Wednesday, August 22, 2012

Home Studies; A Tutorial

I LOVE it when you guys send me ideas for my next post.... there is so much to touch on when it comes to discussing infertility, adoption, and parenting! Send me your ideas and you know I'll do my best to be as honest as possible ;-)


Heather and her husband are getting ready to adopt through the foster care system and responded to one of my Facebook pleads for new ideas asking if I could help her travel through the home study process. Fortunately (umm... or unfortunately :-/), I'm a pro at home studies!


That's one thing an adoptive parent never wants to be... a pro at home studies. LOL!


Joey and I are actually getting ready for our up-teenth home study visit this week so Heather had perfect timing, as it's on my mind, too!


I'll start with 2 myths that I fully believed when preparing for our first home study;


Myth #1; Your house needs to be spotless so the social worker can see the pristine environment your future child will grow up in....

Yeah, right. I remember our social worker (whom we have been working with through Hannah's adoption AND our current process) mentioning that, while she never wants to walk into a pig sty, it's always nice to see a family in their day-to-day environment. 

Here's my advice; pick up the house. Don't leave your underwear laying around. Other than that, hiring a cleaning lady the day before your visit will only break the bank... not impress anyone.


Myth #2; It's not in your favor to admit to the beer you have with dinner, the fights you have over money, the time you waste on Pinterest, and the attitude a certain family member has toward your adoption. 

Be real. You're not searching for ANY child, you're searching for YOUR child... and YOUR child needs YOU; not who you pretend to be. No one is perfect and your social worker is aware of that.... show her who you are, how you spend your time (productive and unproductive), how you argue, how you make up, and who you surround yourself with.  She's been around the block... she'll no doubt know the amazing qualities that will make you incredible parents but a couple who admits to their faults is refreshing and honest.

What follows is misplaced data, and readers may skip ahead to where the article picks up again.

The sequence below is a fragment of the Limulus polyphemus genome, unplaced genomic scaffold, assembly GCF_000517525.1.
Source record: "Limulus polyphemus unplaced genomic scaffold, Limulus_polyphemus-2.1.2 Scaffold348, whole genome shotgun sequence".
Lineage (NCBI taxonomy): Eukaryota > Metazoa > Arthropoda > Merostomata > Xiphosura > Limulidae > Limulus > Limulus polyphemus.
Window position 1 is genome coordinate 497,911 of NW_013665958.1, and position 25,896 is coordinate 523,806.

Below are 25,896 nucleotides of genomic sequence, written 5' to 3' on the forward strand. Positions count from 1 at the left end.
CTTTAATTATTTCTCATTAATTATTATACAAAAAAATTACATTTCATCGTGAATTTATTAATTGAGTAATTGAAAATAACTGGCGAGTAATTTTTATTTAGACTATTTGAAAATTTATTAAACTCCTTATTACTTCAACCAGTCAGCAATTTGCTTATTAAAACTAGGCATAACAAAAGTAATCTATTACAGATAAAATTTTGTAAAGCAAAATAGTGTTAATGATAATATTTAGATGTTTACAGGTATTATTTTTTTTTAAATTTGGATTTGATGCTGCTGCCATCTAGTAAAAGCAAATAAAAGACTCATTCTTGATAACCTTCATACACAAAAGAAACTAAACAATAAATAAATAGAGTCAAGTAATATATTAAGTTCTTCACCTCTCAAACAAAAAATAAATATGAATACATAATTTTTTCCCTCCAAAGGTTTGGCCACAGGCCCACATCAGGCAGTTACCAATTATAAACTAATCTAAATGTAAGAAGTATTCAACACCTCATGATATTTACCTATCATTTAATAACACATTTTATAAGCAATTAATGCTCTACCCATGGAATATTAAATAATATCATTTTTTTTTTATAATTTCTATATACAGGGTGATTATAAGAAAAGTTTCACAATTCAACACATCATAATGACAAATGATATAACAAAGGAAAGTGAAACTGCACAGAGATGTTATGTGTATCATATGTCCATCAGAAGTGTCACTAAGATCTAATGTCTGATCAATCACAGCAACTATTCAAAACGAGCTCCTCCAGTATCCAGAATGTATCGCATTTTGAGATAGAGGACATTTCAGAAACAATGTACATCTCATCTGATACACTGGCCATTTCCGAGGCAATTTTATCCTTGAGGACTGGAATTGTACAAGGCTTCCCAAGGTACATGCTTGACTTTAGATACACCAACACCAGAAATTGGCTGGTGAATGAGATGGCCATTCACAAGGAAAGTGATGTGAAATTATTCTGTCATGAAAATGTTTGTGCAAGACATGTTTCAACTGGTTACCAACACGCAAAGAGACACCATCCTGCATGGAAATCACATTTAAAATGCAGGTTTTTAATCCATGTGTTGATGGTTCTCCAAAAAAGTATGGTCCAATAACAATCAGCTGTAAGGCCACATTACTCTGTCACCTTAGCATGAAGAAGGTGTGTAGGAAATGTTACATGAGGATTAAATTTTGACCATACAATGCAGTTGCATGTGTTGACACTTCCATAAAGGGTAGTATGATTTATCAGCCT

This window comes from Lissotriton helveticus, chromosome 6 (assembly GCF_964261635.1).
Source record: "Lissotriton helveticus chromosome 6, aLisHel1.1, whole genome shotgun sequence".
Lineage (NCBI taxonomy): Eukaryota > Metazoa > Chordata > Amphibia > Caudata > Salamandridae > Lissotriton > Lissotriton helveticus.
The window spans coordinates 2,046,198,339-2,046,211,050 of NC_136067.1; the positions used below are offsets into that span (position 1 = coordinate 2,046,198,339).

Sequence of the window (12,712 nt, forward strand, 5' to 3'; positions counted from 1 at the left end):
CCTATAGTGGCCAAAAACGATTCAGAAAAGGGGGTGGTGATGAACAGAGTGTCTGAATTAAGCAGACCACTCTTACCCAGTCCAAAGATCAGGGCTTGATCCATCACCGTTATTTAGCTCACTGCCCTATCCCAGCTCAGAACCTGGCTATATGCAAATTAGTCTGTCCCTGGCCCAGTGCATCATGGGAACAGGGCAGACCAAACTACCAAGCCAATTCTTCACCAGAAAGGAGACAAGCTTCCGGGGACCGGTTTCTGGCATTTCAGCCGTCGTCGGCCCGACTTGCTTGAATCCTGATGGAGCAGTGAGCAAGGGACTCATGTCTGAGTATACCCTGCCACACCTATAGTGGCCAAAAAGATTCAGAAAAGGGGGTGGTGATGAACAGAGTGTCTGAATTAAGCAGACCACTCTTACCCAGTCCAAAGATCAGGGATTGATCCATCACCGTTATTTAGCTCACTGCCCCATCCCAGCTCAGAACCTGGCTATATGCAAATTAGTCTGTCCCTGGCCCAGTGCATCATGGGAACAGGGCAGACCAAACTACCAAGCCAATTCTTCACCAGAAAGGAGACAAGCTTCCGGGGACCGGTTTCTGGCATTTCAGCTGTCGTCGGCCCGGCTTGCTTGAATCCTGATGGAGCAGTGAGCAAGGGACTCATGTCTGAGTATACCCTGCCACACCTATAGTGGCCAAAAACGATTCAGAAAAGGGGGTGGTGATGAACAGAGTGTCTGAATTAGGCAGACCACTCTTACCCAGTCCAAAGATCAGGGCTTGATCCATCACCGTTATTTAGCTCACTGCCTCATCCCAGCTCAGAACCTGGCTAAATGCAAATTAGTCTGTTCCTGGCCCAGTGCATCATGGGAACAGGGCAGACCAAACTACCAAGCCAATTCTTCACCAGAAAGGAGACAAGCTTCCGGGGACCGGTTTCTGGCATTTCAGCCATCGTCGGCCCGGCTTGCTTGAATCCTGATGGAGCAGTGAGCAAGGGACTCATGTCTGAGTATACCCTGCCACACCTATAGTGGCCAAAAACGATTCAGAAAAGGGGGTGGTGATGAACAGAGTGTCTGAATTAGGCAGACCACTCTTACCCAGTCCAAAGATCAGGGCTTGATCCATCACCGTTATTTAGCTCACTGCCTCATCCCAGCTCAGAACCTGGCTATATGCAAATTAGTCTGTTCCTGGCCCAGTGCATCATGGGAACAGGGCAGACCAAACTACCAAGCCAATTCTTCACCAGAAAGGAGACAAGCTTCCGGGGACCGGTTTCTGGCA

And a few words of advice....


 ~ Have a snack and drink prepared to offer your social worker. She's probably not going to show up famished or parched but food and drinks always calm the atmosphere. We all feel a little more in control and relaxed when we have something yummy in front of us :-)

~ If possible, have copies of your home study documents within reach during your visit. Most likely, your social worker has received all of your documents from a third party (lawyer, agency, DSS, etc) and things always get lost in transit. Having copies of those documents is not only a safety net for you, should a snag appear in the adoption process, but it can really save time if something is missing during your visit.

~ If you have children already, request a time for your visit when your child/ children are most likely to watch a show/ movie, eat a snack, or enjoy quiet time or a nap.  It might even be a good idea to ask your sitter or neighbor's daughter to come over to play games or out back for a little while. Your social worker will want to see you interact with your child, if possible, but they can also be a distraction and frustration for you when you're already anxious.  

~ While your nursery and home don't have to be ready and waiting for your baby at the time of your first visit, let this visit be your permission to dream and plan a little. A home study means that things are moving and you're getting closer and closer to your child.... it's now ok to peruse the Pottery Barn Kids catalogue, go to town pinning your favorite nursery ideas, stocking up on diapers, and choosing a few cute outfits. Your social worker will want to know what your plans are... which room will be his/her room? What have you done/ will you do to prepare your home before your baby's arrival? If you get a quick placement with little notice, will you feel ready?

Your turn.... what's YOUR advice for our new home study-ees??

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